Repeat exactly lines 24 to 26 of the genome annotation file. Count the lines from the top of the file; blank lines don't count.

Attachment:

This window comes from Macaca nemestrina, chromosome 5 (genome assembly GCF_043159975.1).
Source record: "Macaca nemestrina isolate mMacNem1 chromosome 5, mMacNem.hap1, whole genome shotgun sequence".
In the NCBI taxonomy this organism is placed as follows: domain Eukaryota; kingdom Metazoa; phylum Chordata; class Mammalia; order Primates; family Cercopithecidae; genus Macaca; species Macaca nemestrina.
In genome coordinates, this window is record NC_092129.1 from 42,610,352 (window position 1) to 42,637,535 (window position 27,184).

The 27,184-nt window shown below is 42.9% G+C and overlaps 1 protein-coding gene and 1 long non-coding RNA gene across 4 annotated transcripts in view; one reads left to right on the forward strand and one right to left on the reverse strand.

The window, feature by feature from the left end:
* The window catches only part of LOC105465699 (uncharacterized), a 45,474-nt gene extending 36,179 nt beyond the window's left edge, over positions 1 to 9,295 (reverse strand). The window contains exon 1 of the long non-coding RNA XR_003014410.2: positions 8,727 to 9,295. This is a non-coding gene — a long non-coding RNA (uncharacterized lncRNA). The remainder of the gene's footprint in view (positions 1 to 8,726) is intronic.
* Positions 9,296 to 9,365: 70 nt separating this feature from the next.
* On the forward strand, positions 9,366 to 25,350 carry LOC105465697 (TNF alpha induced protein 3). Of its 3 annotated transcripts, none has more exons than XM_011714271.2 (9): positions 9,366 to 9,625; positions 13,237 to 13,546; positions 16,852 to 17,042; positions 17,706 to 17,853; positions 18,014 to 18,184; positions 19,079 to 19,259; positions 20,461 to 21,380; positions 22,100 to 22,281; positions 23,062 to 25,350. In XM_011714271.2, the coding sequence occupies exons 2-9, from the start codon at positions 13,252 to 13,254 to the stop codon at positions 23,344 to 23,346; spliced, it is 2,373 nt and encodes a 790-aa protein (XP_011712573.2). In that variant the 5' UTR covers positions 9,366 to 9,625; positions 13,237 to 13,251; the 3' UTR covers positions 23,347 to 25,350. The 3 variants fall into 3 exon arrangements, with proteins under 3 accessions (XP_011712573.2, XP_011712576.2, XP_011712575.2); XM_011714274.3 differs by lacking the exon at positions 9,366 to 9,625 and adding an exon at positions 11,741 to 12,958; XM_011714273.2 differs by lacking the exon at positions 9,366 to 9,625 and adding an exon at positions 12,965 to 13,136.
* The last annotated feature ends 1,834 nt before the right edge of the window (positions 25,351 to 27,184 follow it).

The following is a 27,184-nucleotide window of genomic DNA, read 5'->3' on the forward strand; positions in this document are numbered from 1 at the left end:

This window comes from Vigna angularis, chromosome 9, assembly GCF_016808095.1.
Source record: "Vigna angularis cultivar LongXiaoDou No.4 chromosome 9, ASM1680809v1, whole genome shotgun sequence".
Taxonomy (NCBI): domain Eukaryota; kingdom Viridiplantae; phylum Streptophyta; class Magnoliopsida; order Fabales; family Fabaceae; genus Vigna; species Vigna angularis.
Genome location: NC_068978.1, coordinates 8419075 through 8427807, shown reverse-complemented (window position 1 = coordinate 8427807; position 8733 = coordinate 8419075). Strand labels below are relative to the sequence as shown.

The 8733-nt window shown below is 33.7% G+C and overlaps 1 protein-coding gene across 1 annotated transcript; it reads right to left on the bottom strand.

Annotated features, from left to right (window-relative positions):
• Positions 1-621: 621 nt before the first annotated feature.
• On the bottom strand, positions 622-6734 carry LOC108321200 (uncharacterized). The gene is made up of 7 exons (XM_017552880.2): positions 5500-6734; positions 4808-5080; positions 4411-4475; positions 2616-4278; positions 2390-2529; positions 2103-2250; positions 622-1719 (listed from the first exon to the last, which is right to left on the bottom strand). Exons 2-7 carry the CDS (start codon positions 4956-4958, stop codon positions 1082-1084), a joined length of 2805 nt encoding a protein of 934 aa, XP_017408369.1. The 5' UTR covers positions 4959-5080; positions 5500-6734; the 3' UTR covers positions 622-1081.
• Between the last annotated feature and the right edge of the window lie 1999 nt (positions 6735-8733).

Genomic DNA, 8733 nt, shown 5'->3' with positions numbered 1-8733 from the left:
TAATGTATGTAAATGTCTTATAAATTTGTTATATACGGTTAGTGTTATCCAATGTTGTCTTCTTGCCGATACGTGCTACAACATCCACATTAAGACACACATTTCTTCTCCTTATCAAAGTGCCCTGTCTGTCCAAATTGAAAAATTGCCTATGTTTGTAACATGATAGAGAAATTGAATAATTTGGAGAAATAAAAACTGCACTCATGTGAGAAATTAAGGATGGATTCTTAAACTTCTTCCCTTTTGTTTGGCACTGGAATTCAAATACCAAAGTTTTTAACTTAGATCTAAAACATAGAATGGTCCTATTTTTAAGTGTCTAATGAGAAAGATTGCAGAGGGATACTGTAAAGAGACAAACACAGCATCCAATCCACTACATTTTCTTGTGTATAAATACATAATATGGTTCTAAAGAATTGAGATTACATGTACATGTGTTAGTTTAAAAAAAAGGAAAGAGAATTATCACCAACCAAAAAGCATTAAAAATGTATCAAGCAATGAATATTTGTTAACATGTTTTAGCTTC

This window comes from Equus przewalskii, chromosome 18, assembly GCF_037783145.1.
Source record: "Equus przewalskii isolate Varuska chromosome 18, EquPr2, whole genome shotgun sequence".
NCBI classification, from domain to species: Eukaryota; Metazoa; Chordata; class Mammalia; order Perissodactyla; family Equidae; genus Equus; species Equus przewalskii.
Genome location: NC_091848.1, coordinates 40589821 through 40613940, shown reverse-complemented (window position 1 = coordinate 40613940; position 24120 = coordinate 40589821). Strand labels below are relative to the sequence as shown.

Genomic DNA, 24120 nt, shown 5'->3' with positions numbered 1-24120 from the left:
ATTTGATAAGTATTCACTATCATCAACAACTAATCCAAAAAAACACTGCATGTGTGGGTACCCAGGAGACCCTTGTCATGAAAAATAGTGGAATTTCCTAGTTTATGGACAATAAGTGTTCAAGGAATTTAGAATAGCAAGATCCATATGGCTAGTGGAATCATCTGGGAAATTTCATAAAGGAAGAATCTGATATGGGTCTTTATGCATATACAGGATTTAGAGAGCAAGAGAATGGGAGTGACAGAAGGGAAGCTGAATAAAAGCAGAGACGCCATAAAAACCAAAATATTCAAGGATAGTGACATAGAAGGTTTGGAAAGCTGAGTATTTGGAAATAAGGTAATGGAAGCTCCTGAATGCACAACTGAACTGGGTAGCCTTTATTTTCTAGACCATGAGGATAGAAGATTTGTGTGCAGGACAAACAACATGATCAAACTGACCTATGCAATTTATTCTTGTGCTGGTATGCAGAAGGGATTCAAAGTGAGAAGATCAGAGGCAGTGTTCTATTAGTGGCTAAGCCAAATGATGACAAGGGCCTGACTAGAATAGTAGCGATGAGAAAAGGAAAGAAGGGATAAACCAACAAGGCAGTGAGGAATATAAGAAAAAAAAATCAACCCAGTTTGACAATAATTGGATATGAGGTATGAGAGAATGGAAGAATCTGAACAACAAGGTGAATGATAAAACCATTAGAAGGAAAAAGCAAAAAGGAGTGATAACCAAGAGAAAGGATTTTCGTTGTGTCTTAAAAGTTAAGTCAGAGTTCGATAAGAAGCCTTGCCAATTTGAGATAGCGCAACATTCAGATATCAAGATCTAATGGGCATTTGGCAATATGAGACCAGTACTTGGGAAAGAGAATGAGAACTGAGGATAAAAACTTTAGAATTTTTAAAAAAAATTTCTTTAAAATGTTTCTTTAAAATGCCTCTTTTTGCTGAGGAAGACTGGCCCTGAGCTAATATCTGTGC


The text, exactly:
Source record: "Equus przewalskii isolate Varuska chromosome 18, EquPr2, whole genome shotgun sequence".
NCBI classification, from domain to species: Eukaryota; Metazoa; Chordata; class Mammalia; order Perissodactyla; family Equidae; genus Equus; species Equus przewalskii.
Genome location: NC_091848.1, coordinates 40589821 through 40613940, shown reverse-complemented (window position 1 = coordinate 40613940; position 24120 = coordinate 40589821). Strand labels below are relative to the sequence as shown.